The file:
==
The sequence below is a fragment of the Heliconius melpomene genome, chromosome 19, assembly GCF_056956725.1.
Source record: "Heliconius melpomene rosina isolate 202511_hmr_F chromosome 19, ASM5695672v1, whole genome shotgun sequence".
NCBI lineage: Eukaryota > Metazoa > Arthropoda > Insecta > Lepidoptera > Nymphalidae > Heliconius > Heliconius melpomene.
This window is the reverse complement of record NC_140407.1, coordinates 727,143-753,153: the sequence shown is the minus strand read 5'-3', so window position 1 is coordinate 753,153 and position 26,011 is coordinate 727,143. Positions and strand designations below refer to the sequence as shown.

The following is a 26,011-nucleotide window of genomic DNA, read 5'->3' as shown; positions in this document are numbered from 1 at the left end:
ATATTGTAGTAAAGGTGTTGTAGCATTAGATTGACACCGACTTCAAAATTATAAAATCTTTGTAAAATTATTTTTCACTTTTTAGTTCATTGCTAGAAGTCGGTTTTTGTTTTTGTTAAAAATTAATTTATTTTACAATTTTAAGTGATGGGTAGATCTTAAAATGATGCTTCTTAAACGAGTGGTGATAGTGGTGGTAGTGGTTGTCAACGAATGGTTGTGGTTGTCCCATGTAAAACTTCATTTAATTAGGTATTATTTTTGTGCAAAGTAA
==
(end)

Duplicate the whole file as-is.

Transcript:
The sequence below is a fragment of the Heliconius melpomene genome, chromosome 19, assembly GCF_056956725.1.
Source record: "Heliconius melpomene rosina isolate 202511_hmr_F chromosome 19, ASM5695672v1, whole genome shotgun sequence".
NCBI lineage: Eukaryota > Metazoa > Arthropoda > Insecta > Lepidoptera > Nymphalidae > Heliconius > Heliconius melpomene.
This window is the reverse complement of record NC_140407.1, coordinates 727,143-753,153: the sequence shown is the minus strand read 5'-3', so window position 1 is coordinate 753,153 and position 26,011 is coordinate 727,143. Positions and strand designations below refer to the sequence as shown.

The following is a 26,011-nucleotide window of genomic DNA, read 5'->3' as shown; positions in this document are numbered from 1 at the left end:
ATATTGTAGTAAAGGTGTTGTAGCATTAGATTGACACCGACTTCAAAATTATAAAATCTTTGTAAAATTATTTTTCACTTTTTAGTTCATTGCTAGAAGTCGGTTTTTGTTTTTGTTAAAAATTAATTTATTTTACAATTTTAAGTGATGGGTAGATCTTAAAATGATGCTTCTTAAACGAGTGGTGATAGTGGTGGTAGTGGTTGTCAACGAATGGTTGTGGTTGTCCCATGTAAAACTTCATTTAATTAGGTATTATTTTTGTGCAAAGTAA